Home > Types of Break > Working on a Kibbutz During a Career Break

Working on a Kibbutz During a Career Break

By: Sarah Knowles BA, MA - Updated: 28 Nov 2012 | comments*Discuss
Kibbutz Career Break Working Travel

Volunteering on a kibbutz during a career break is a unique way to see Israel - and learn more about yourself at the same time. Working on one of Israel's many kibbutzim is incredibly hard work, both physically and mentally, but people who do it say it's a once-in-a-lifetime experience that you won't find anywhere else.

What is a Kibbutz?

A kibbutz is a voluntary community sort of like a commune, started at the turn of the century by Jewish immigrants to Israel. Originally based on the principles of agriculture, today most kibbutzim, the plural of kibbutz, combine socialist with Zionist principles to make their own unique communities.

Kibbutz in Hebrew means communal settlement. It works as a democracy, and people have no possessions of their own apart from personal ones. Estimates say that Israel has roughly 270 kibbutzim, less than five percent of the country's total population. In the past most practiced communal child-rearing practices, today not all do.

Kibbutzniks are people who live permanently on kibbutzim. But on order for the kibbutz to flourish, most take on regular volunteers, who stay for anywhere from a few weeks to a few months, usually not more than six except in exceptional circumstances. Each volunteer does work according to their own ability: some farm, some work in the kitchen or wash dishes, others teach English to immigrant children. All contribute to the life of the kibbutz.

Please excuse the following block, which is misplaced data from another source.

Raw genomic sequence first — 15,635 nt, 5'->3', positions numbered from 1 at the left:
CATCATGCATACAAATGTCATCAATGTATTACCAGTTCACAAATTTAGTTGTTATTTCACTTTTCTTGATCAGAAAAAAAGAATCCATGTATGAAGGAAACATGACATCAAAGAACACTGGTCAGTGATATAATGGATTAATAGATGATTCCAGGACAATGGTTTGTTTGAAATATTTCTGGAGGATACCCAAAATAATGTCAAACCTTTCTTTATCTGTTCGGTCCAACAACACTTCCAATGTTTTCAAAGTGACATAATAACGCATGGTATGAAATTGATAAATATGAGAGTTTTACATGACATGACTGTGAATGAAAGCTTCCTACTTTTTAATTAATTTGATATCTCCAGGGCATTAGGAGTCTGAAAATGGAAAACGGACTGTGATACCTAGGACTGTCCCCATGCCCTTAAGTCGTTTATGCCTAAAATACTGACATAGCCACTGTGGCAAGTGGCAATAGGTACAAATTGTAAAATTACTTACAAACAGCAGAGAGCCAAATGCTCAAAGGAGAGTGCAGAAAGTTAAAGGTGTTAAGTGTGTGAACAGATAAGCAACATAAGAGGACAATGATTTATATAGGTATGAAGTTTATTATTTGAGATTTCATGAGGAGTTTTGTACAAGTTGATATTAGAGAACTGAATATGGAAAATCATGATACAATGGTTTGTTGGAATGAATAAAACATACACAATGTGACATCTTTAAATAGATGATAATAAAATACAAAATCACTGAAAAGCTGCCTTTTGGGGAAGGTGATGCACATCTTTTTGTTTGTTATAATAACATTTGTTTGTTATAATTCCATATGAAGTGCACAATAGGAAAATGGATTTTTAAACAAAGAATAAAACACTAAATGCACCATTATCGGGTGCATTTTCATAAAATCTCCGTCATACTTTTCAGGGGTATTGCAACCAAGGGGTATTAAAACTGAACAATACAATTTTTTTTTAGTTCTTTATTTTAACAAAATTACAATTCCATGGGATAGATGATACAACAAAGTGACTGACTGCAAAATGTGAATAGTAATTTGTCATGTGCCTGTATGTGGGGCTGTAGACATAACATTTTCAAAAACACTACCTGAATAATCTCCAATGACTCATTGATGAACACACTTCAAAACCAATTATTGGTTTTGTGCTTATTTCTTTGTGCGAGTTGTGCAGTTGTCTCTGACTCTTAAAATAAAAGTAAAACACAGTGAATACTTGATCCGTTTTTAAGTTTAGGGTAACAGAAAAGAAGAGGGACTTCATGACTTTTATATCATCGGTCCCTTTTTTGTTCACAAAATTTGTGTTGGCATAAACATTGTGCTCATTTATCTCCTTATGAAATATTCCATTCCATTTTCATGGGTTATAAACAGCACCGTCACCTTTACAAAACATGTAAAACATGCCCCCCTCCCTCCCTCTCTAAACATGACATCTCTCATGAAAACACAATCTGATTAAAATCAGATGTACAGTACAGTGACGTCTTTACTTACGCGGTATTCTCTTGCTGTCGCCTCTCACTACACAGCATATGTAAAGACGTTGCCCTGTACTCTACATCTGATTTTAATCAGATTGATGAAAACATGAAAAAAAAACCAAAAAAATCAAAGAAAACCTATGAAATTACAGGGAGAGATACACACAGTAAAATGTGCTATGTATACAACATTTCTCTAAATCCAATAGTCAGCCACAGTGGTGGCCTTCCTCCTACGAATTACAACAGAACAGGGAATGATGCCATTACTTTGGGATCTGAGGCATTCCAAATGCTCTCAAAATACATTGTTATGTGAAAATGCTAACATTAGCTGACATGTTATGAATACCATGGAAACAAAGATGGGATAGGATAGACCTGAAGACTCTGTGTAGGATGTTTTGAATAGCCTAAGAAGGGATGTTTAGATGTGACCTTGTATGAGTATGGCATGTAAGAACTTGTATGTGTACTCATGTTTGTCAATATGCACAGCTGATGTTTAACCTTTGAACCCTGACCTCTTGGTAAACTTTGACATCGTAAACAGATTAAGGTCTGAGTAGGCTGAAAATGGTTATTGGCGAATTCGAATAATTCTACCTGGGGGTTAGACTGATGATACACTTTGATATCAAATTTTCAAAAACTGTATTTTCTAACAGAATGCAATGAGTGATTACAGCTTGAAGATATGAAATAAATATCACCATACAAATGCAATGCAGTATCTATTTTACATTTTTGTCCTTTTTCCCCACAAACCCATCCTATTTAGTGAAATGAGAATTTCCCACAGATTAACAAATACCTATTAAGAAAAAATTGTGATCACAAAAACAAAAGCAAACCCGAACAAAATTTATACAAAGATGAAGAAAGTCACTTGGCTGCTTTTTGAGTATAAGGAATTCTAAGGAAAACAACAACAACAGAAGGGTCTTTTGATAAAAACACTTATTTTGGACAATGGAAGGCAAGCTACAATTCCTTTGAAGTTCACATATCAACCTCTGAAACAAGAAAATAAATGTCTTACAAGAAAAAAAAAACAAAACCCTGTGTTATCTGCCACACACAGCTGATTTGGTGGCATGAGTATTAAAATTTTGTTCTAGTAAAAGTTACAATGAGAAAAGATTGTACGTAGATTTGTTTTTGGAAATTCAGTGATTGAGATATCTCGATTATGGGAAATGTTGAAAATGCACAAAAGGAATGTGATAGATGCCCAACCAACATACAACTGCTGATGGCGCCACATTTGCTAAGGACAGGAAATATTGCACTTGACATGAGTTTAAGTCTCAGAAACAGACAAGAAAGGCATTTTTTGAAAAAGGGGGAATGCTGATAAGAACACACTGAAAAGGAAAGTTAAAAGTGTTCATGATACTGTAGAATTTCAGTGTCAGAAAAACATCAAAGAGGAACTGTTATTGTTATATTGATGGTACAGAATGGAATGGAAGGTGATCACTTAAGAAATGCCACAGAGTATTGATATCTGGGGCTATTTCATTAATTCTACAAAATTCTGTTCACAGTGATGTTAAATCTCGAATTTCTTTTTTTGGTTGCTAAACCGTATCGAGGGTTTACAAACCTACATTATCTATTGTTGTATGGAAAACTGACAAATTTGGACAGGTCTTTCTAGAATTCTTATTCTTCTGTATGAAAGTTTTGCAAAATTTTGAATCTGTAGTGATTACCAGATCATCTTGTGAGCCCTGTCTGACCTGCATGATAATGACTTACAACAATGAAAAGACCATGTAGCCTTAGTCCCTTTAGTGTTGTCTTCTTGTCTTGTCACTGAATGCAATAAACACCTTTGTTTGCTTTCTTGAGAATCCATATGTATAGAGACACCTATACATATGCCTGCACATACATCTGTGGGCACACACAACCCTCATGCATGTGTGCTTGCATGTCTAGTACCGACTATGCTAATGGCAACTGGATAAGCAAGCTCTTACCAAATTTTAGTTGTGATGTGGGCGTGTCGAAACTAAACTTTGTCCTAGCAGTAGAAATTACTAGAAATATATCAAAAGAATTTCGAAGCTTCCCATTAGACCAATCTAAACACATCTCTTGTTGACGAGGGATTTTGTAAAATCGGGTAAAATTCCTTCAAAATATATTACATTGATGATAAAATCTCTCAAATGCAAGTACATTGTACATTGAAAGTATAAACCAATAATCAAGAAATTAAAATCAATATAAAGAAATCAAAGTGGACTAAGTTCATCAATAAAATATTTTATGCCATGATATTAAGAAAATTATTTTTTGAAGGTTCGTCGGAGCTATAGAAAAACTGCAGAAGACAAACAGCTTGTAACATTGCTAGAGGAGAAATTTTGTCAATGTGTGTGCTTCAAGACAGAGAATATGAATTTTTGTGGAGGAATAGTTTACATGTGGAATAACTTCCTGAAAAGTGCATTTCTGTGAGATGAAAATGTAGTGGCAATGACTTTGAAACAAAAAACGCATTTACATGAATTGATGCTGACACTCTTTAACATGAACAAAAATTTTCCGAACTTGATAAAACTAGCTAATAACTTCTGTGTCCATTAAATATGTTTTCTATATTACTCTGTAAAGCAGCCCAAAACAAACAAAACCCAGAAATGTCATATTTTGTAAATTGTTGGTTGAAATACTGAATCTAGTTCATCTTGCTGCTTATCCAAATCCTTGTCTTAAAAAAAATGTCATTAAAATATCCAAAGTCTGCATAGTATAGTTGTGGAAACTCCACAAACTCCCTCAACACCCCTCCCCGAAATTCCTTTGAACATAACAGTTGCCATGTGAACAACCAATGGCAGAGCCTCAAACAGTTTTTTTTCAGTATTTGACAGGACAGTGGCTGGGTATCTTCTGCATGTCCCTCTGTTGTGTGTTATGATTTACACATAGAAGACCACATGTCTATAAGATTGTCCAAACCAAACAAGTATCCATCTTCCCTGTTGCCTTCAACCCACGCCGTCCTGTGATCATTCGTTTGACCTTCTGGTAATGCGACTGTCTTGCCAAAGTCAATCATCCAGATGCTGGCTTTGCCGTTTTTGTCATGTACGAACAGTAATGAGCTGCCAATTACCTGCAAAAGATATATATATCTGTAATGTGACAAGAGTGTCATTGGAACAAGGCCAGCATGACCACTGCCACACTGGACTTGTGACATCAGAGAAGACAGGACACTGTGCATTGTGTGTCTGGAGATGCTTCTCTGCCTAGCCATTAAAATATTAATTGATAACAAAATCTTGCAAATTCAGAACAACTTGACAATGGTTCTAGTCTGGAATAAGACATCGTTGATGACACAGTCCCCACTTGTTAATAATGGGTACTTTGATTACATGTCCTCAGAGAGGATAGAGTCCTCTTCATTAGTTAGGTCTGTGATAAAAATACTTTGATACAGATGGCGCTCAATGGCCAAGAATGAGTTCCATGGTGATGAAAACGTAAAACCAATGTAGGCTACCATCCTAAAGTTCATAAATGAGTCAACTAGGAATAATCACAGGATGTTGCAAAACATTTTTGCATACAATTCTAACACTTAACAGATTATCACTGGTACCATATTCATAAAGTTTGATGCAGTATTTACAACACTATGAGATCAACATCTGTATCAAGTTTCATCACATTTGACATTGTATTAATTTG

Do I Have to Be Jewish?

No - but you do have to support the principles of the kibbutz. Kibbutz volunteers come from all over the world, and are of many different faiths and nationalities. Some come to support Zionism, others come to learn Hebrew or simply have a new adventure. Be aware that there are minimum age limits to work on a kibbutz and, in some cases, maximum ones too.

Points to Consider Before Making Your Decision

  • Working on a kibbutz is physically demanding, and you are required to work long hours. During harvest time, for example, you must work up to 10 hours per day. It's important to be in good physical and mental shape.
  • If you're used to luxury living, forget it. Working on a kibbutz means Spartan conditions with little in the way of extras.
  • You'll be expected to conform to the ways of the kibbutzim, as you are their guest. If you don't respect their ways, stay home.
  • Expect little or no privacy.
  • Be prepared to earn a pittance. Volunteers receive pocket money, lodging and three meals a day for their hard work, although most kibbutzim also provide some trips and lectures.
  • The work can be dangerous. In January, 2008, a volunteer from Ecuador was killed by a Palestinian sniper while working in a kibbutz potato field in the Negev.

Working on a kibbutz can be a fascinating way to see another culture, learn basic Hebrew or improve your existing language skills, and see what life as a volunteer is really like. If you fancy living abroad or having the chance to stop in Israel during a tour of the Middle East during your career break, working on a kibbutz could be the perfect choice for you.

You might also like...
Share Your Story, Join the Discussion or Seek Advice..
Why not be the first to leave a comment for discussion, ask for advice or share your story...

If you'd like to ask a question one of our experts (workload permitting) or a helpful reader hopefully can help you... We also love comments and interesting stories

(never shown)
(never shown)
(never shown)
(never shown)
Enter word: